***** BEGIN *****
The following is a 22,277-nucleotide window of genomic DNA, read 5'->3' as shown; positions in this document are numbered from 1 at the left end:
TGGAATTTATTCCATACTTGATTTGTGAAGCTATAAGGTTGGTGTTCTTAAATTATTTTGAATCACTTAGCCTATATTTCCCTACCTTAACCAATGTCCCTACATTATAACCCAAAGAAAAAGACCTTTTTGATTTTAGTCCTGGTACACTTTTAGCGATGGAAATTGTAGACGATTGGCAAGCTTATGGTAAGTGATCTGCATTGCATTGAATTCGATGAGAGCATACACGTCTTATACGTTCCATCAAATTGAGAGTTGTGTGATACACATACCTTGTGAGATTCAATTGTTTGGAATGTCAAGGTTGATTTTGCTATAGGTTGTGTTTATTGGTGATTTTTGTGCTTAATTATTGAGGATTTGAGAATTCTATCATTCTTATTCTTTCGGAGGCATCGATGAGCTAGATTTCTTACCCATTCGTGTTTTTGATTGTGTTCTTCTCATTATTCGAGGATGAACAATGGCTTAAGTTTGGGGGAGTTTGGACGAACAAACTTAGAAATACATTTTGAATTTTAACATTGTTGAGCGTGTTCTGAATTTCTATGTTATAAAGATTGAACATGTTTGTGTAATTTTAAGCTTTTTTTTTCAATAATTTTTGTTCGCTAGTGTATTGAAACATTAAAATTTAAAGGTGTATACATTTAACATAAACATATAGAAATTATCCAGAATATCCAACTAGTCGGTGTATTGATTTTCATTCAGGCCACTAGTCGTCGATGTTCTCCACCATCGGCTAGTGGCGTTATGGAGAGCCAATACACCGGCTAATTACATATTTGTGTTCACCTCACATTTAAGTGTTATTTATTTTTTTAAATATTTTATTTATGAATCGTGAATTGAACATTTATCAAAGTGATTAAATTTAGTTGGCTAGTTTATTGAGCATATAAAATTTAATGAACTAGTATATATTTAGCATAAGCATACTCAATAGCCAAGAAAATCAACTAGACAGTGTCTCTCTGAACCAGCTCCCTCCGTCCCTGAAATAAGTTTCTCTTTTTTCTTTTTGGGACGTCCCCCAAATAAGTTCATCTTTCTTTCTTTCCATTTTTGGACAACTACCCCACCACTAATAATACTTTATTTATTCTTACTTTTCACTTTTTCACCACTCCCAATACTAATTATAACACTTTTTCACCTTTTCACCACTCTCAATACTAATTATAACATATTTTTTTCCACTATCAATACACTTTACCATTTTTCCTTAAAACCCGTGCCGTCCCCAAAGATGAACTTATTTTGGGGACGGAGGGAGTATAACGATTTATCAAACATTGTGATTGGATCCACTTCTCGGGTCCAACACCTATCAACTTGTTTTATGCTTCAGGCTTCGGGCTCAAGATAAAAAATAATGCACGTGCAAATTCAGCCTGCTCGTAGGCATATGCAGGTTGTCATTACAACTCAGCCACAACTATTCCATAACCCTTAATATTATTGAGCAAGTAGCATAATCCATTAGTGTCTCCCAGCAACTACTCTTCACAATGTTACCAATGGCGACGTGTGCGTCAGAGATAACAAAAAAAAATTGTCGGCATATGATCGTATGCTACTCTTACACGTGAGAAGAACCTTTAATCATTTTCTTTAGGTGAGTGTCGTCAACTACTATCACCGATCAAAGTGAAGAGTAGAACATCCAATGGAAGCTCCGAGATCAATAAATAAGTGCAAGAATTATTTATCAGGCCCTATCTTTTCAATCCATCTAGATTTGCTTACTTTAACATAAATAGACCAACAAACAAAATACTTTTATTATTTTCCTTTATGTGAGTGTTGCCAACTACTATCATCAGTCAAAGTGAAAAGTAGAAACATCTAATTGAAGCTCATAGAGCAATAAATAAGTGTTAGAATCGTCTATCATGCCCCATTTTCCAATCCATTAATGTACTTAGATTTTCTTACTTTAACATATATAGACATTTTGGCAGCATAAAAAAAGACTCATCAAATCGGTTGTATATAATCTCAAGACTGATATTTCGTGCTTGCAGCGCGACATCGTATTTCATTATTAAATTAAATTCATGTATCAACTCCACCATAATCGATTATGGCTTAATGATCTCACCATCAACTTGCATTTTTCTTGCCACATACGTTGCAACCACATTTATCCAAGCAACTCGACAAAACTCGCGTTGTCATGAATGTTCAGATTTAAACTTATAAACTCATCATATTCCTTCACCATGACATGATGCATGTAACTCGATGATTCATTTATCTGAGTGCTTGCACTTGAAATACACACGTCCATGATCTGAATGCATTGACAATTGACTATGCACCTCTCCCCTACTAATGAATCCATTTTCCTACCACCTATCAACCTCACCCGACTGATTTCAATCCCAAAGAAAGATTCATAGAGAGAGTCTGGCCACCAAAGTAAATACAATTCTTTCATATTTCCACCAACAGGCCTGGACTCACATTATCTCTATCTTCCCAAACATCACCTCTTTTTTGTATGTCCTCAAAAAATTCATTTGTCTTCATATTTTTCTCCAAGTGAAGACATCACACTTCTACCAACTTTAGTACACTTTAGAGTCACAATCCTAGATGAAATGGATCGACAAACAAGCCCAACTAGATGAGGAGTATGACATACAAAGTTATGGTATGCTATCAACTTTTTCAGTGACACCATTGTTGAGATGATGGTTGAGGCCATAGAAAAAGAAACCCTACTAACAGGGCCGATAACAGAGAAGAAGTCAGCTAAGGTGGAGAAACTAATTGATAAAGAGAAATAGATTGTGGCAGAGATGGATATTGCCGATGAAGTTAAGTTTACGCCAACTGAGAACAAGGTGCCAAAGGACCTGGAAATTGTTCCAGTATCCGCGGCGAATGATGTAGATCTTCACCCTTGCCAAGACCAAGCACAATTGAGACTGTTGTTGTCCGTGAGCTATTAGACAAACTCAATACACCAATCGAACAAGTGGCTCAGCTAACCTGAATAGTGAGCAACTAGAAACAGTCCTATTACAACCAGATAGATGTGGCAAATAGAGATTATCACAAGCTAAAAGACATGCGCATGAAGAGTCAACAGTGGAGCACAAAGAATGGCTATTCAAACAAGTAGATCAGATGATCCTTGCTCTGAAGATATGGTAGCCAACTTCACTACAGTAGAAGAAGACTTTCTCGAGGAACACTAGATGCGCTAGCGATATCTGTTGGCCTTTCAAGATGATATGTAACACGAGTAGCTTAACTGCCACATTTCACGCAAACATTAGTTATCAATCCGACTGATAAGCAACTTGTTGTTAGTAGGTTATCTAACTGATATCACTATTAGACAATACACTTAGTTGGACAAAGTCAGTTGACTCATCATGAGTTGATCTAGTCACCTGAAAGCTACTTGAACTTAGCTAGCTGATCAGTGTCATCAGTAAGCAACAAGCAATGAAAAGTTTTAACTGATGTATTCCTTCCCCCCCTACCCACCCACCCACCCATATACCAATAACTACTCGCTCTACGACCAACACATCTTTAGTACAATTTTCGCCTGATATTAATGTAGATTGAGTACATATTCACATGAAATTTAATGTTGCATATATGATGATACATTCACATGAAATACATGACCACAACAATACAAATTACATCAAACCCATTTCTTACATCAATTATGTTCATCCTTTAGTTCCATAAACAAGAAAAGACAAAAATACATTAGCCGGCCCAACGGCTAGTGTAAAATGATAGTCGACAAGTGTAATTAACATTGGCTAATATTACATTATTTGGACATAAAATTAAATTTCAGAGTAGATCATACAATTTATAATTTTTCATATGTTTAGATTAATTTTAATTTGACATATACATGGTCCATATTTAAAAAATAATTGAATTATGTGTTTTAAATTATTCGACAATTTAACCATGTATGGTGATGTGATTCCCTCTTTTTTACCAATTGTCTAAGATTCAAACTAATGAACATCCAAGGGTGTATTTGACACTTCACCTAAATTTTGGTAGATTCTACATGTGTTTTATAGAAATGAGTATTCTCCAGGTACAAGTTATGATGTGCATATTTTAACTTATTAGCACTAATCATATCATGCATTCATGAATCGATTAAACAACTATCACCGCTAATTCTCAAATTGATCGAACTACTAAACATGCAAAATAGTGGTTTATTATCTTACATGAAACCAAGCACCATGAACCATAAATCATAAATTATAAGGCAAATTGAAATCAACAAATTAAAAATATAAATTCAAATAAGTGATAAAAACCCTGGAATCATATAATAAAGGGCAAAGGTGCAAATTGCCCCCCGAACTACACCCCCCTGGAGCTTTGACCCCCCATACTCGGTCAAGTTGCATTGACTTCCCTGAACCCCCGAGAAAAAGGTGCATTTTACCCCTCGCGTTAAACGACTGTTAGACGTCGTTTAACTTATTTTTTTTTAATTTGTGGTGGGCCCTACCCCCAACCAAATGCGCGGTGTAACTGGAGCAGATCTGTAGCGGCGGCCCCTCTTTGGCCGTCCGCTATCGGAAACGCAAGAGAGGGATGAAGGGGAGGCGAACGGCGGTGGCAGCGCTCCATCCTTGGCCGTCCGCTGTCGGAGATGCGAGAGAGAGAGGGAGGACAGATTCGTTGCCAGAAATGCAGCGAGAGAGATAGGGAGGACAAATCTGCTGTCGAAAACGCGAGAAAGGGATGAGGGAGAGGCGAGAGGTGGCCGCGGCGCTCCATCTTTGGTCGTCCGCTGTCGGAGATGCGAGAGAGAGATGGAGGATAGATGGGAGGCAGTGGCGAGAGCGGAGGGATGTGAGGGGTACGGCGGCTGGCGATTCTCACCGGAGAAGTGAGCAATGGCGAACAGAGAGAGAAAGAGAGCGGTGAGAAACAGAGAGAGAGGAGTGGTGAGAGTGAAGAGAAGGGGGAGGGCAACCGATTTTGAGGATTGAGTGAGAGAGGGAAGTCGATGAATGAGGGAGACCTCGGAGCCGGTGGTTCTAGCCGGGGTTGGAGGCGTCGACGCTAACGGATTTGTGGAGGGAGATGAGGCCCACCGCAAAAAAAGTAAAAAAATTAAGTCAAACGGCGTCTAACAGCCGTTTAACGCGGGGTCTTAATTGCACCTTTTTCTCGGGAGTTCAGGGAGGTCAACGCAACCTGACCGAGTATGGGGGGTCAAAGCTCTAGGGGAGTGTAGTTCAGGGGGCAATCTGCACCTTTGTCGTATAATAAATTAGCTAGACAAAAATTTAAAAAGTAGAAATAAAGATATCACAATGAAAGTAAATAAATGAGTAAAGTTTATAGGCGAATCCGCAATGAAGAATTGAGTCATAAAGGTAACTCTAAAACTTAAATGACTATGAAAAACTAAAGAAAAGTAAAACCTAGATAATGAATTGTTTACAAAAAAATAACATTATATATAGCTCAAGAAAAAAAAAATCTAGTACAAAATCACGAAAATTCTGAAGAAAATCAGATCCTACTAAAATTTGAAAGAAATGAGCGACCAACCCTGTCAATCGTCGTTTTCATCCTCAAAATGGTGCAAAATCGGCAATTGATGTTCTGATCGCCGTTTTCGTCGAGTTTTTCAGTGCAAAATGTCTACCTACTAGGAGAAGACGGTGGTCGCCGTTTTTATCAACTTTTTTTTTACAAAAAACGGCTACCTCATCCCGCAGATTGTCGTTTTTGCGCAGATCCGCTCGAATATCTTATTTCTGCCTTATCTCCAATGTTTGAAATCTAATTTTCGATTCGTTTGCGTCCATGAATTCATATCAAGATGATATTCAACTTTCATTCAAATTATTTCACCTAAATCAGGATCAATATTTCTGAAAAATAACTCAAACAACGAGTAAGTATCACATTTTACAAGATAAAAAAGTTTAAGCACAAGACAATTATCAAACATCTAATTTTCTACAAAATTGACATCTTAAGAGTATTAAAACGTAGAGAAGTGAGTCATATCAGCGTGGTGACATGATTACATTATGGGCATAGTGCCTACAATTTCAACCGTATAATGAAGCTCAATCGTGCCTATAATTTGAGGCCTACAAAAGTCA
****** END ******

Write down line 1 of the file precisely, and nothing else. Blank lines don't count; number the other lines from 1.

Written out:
The following is a 22,277-nucleotide window of genomic DNA, read 5'->3' as shown; positions in this document are numbered from 1 at the left end: